The creature in Lake Lybnykr Siberia has swallowed a Yakutian 5-year old boy whole in 1950's. The creature was subsequently captured by father and eviscerated to recover the boy's cadaver. The Mokele Mnembe (ostensibly a Plessie and not a sauropod as falsely assumed) attacks humans by smashing their canoes with it's head and neck. But nobody gets eaten. However, the humans don't survive the attack invariably. At Lake Champlain Champ does the same thing to stun fish. In 1969 at Loch Morar (70 miles from Ness), the obvious Plessie overtook and rammed a cabin cruiser at about 17-knots. One of the passengers broke a boat oar on it's back and his partner came up from the galley with a shotgun and blasted it. This with no obvious effect and it just submerged. They both said the head was surfaced and looking back at them during their assault on it.

    We've done more damage to Nessie then the other way around. We gouged it with boat props twice since 1943. We've rammed it at least once. Nessie may have only caused a death 2 or 3 times. First was in 565 AD with St Colomba present. Then there was the prop gouging at U-Bay which caused a passenger to have a cardiac arrest and die. And MAYBE (according to Peter Costello), a highway A82 road-worker in 1930's received massive trauma from Nessie's tail when he and other road-workers surrounded it on land and Nessie just defended itself before diving back in the Loch. Still trying to re-find that in Pete's book.

    1. mokele monster is not a plessie
      no flippers.
      legs with 3-4 clawed feet.Which it uses to dig out caves to hibernate in during the dry season.
      several good vids on this on you tube.
      they have plaster casts of the footprints and claws.its a sauropod.
      however there may be other animals sharing the river and lake tele.the sonlr showed snake like shapes with girth etc.
      So mokele is not a pleasiasaur as the natives point to sauropod pics not pleasiasaurs.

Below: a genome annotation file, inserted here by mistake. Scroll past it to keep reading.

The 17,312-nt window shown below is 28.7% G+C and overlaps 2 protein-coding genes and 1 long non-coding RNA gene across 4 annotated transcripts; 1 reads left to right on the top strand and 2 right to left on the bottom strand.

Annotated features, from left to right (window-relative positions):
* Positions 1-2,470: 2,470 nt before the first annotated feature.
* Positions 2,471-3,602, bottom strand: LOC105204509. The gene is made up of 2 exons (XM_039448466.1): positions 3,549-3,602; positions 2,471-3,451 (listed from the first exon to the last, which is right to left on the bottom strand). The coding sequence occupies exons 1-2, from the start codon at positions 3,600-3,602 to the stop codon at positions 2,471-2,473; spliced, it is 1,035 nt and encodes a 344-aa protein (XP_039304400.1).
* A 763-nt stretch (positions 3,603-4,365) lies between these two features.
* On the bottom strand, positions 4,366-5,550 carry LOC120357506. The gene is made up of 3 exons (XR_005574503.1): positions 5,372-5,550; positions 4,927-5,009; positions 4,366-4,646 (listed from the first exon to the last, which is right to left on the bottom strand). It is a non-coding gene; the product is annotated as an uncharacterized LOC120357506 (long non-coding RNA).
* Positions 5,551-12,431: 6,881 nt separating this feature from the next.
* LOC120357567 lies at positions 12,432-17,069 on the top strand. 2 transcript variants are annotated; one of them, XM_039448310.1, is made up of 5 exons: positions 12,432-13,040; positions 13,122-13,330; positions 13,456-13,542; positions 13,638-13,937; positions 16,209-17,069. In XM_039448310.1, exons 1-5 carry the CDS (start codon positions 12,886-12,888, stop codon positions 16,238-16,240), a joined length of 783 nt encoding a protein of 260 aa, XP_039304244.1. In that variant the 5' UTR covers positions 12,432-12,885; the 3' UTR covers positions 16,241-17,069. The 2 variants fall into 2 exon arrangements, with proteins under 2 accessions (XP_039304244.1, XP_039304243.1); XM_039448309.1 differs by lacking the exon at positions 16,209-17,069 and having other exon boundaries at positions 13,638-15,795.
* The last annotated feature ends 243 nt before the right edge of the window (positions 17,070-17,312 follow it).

10. On several nessie sightings salmon and other large fish have been observed jumping from the water as if frantic to escape a large predator, Rines and Winifred Carey witnessed this.
    If nessie is a predator humans must not be on her menu - by now we would know. Someone by now would be mauled, bitten, dragged away, or simply vanish. Plus such an apparently intelligent creature would not venture too close to humans and aware to avoid people.
    If nessie had a taste for human flesh it would be known.

    If nessie is a plesiosaur he/she would have a tiny brain and be aggressively attacking its prey without concern for being spotted.

    1. if a tourist disappeared how would you know?
      what about an illegal alien?
      a hobo?
      a foreigner visiting lochness,traveling alone,only registered in another city?
      the various monsters in Scotland. had ,at times,man eater reputation.
      i dont believe that is myth.

      read rex gilroy on the hawksbury river monsters.

      up to 20 people disappear near presque river on lake superior.
      which,randy braun thinks its the lake superior monster,Pressie,which hunted him,and he got a photo.
      these things are amphibian.
      and the stunning work of andrew bennett on ogopogo photos on land!!
      ogo also eats people sometimes.
      henry murdoch
      alan skarbo's son.